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@dave-- you remind me of what my dad said to me. "Well, now I know how to raise kids. I just had to mess up a bit first." Thanks, Dad. –  mmr Mar 26 '12 at 3:50
    
A friend once told me that as parents, you get "lots of at bats". You don't have to get it right every time, but you have to keep trying. A single error does little harm, but consistent errors do great harm. –  tomjedrz Mar 27 '12 at 13:39
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You try other things. You escalate. You do not allow him to win. If you do not teach your child to respect authority he will have exceptionally difficult teen and adult years.

** Take things away.
** Lock him in a room.
** Corporal punishment, if you are so inclined.

I recommended The Strong Willed Child by Dobson in another answer. I recommend it here as well ... it changed the way my wife and I parented.

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@tomjedrz-- I'm really not inclined to take Dobson seriously, after reading his completely erroneous stances on homosexuality (viz freerepublic.com/focus/f-news/1751579/posts). I'm also not keen on locking a kid in a room, or, as I said, hitting (aka corporal punishment), as I think both send some pretty nasty messages about acceptable behavior. –  mmr Mar 26 '12 at 3:38
    
Having said all of that, though, I've read the except you posted, and a lot of that makes sense. I think where I diverge from Dobson is the methods of implementing his practice, at least in this instance. But then again, since my methods aren't working to the point that I posted the question, I think I have to think about this and go over it with my wife. –  mmr Mar 26 '12 at 3:49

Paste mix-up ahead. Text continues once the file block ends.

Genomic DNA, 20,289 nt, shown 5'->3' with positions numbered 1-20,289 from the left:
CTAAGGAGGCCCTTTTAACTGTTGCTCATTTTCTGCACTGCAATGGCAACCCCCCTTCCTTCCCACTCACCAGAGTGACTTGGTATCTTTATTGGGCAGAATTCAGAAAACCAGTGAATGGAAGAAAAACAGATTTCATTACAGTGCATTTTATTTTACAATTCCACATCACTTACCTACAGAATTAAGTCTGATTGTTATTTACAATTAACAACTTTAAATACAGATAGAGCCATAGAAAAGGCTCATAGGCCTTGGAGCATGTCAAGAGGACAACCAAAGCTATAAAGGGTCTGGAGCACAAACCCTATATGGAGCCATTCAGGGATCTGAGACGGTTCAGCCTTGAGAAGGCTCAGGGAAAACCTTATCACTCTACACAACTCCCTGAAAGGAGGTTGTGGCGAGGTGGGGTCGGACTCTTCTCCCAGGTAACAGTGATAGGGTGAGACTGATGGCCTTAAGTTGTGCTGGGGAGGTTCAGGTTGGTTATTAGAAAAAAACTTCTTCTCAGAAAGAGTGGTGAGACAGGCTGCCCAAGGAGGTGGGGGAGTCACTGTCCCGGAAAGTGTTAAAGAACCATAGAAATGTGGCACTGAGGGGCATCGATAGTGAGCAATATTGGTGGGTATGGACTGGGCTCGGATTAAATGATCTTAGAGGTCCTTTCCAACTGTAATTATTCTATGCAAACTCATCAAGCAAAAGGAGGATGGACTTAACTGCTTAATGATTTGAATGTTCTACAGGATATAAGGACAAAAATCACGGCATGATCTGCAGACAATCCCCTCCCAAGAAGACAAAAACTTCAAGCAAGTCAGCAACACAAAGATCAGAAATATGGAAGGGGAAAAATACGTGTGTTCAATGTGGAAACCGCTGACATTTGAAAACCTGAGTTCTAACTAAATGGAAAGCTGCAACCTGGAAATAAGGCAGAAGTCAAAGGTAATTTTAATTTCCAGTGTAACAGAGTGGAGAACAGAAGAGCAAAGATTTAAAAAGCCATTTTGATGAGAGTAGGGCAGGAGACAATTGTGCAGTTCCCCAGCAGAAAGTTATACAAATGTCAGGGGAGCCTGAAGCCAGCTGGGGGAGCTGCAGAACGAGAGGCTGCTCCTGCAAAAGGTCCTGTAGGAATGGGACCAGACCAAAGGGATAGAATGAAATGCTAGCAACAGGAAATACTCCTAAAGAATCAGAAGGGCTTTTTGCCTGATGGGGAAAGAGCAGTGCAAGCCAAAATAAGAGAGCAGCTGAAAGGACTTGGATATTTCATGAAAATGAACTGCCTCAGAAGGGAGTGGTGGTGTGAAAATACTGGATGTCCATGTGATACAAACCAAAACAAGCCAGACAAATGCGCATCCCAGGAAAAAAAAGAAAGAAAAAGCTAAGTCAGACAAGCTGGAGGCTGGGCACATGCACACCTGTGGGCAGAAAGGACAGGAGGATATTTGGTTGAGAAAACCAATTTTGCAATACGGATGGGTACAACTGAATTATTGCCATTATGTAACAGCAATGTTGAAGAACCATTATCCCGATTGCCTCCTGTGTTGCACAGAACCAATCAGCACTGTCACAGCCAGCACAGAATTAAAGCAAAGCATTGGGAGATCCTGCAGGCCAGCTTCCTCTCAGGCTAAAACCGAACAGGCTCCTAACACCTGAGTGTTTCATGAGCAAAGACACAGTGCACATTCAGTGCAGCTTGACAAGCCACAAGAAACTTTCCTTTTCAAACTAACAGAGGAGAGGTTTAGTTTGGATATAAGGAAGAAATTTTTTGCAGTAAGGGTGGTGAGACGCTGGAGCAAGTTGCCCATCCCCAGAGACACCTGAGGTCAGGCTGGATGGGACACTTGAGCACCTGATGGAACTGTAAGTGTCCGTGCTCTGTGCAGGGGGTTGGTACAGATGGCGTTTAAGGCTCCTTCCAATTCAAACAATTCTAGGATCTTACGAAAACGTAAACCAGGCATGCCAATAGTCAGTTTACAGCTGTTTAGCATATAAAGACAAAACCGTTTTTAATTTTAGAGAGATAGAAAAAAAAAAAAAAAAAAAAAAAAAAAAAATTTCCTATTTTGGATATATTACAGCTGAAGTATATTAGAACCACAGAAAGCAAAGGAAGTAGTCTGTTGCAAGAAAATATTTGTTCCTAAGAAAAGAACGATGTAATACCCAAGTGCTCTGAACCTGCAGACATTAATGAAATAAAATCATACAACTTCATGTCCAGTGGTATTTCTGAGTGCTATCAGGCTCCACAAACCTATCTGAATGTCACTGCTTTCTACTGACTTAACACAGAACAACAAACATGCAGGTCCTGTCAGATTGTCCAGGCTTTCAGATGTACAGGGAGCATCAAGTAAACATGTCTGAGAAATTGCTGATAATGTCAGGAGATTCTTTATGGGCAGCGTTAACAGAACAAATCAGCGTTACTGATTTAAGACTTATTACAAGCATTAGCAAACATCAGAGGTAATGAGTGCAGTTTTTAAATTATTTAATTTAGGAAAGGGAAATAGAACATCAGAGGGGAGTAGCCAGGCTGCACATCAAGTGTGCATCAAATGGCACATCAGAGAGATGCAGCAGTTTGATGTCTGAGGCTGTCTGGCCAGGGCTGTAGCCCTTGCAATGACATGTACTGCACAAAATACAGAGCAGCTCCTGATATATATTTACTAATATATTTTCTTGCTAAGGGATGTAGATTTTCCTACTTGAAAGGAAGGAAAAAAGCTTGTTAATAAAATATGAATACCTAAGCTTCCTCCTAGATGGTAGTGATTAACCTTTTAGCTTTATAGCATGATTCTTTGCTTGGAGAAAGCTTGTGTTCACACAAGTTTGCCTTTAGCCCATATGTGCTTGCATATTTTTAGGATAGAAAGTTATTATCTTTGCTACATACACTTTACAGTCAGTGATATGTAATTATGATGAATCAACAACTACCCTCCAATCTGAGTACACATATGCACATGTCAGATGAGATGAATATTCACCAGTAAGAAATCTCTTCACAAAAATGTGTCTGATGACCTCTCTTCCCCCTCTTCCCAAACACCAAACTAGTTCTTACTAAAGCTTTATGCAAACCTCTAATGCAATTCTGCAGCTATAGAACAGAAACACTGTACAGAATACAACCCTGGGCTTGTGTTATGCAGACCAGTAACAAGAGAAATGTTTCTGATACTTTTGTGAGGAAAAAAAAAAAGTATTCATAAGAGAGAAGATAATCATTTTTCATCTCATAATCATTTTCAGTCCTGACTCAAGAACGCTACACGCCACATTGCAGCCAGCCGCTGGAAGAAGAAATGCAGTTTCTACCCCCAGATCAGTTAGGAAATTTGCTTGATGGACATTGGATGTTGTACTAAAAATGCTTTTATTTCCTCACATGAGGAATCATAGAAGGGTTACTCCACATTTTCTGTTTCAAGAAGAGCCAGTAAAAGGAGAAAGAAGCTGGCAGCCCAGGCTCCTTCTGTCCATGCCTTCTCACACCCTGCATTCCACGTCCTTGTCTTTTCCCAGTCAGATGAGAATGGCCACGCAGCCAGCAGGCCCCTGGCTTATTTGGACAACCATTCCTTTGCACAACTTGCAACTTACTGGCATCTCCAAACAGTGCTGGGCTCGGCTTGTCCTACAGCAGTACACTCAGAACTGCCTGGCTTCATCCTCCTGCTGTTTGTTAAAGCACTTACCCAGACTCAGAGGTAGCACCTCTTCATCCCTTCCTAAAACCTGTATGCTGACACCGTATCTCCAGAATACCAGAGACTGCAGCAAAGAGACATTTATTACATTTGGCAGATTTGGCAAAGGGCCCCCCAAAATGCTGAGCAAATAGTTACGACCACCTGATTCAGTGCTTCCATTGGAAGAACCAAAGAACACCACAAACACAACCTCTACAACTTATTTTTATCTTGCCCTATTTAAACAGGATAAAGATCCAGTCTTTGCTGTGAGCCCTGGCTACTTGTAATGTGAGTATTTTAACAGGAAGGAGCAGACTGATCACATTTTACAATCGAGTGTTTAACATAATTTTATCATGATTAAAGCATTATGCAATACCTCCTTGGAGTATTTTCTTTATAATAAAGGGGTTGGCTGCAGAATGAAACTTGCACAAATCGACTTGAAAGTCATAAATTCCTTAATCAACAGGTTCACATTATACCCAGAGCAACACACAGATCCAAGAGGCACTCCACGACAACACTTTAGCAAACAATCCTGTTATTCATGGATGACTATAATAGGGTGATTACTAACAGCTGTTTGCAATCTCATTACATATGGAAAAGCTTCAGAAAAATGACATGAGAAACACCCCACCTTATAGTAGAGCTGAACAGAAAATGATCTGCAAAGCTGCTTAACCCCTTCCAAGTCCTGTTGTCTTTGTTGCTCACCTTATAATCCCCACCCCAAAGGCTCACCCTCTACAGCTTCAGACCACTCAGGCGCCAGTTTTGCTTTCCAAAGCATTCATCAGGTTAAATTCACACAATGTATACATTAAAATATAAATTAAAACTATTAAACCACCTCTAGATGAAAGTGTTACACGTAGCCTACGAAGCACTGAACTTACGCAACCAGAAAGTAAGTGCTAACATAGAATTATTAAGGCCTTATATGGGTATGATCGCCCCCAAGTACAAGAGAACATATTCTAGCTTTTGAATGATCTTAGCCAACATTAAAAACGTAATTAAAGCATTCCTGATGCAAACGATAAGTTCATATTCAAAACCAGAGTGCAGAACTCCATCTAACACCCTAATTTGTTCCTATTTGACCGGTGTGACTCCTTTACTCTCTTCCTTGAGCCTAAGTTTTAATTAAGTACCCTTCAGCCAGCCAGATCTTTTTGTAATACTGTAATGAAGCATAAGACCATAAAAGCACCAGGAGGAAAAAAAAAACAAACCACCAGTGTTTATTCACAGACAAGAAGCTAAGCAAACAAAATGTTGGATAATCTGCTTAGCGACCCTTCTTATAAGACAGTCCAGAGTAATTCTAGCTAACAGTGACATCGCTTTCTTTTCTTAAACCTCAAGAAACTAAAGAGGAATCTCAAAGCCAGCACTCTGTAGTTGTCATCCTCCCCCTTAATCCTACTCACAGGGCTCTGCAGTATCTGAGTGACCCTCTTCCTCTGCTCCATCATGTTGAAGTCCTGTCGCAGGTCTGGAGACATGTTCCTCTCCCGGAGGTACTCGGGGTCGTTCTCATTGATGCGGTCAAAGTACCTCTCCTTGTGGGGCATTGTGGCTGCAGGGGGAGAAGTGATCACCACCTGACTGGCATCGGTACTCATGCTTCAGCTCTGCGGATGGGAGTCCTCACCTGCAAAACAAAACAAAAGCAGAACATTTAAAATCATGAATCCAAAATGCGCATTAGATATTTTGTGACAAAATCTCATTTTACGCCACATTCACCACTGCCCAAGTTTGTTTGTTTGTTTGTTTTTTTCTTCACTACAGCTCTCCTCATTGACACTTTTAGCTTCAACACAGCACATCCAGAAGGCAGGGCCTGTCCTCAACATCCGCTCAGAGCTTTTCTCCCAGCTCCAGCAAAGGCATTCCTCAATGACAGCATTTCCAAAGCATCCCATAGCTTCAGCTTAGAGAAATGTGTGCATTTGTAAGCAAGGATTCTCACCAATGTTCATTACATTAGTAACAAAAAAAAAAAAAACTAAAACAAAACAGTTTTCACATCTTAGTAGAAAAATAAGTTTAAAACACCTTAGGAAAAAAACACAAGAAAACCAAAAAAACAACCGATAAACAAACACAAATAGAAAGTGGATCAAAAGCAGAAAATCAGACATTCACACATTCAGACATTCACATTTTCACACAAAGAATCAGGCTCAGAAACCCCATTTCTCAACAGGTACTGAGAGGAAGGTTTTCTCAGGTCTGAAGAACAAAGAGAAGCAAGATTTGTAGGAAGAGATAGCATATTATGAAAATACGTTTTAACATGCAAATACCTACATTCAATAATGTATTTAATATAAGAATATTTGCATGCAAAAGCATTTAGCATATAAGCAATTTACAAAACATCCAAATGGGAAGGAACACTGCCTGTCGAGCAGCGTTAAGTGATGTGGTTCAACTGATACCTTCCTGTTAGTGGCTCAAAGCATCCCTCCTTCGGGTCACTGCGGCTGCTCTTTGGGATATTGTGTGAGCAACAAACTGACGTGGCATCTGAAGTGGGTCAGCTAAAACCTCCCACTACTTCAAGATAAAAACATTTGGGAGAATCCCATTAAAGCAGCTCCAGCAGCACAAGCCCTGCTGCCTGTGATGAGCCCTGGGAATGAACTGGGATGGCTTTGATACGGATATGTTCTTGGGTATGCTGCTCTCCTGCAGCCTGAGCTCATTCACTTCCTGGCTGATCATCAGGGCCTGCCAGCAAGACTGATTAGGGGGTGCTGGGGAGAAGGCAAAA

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@mmr The methods can be applied independent of one's religiosity ... they are entirely behavioral. Corporal punishment is advocated because, in his view, when properly done it is effective. My experience confirms this. Be aware that properly done includes never, ever, using corporal punishment when angry. –  tomjedrz Mar 26 '12 at 5:17
    
@tomjedrz ABSOLUTELY NEVER. –  monsto Apr 11 '12 at 17:19
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You are right that hitting him will just teach him that's a reasonable way to resolve conflict.

Kids basically want to please and work with us (the parents/caretakers) -- it just gets expressed in, uh, less than optimal ways sometimes. This means that you can work with him; he wants to! It's just that he's 3 and haven't learned how to yet; that's your job and responsibility. :-) I very much liked the book "Your competent child".

For our 3.5 year old we do use a combination of timeouts (go sit on the couch, stand in the bedroom, I don't want to play with you) for particularly bad things, but often it's just explaining that it makes us sad or upset and don't want to play if you throw things/push your sister/take the toy after I told you not to/whatever.

Keep it simple, but still explain that you don't want X and it makes you upset/unable to play/ -- don't just yell "don't throw the legos!"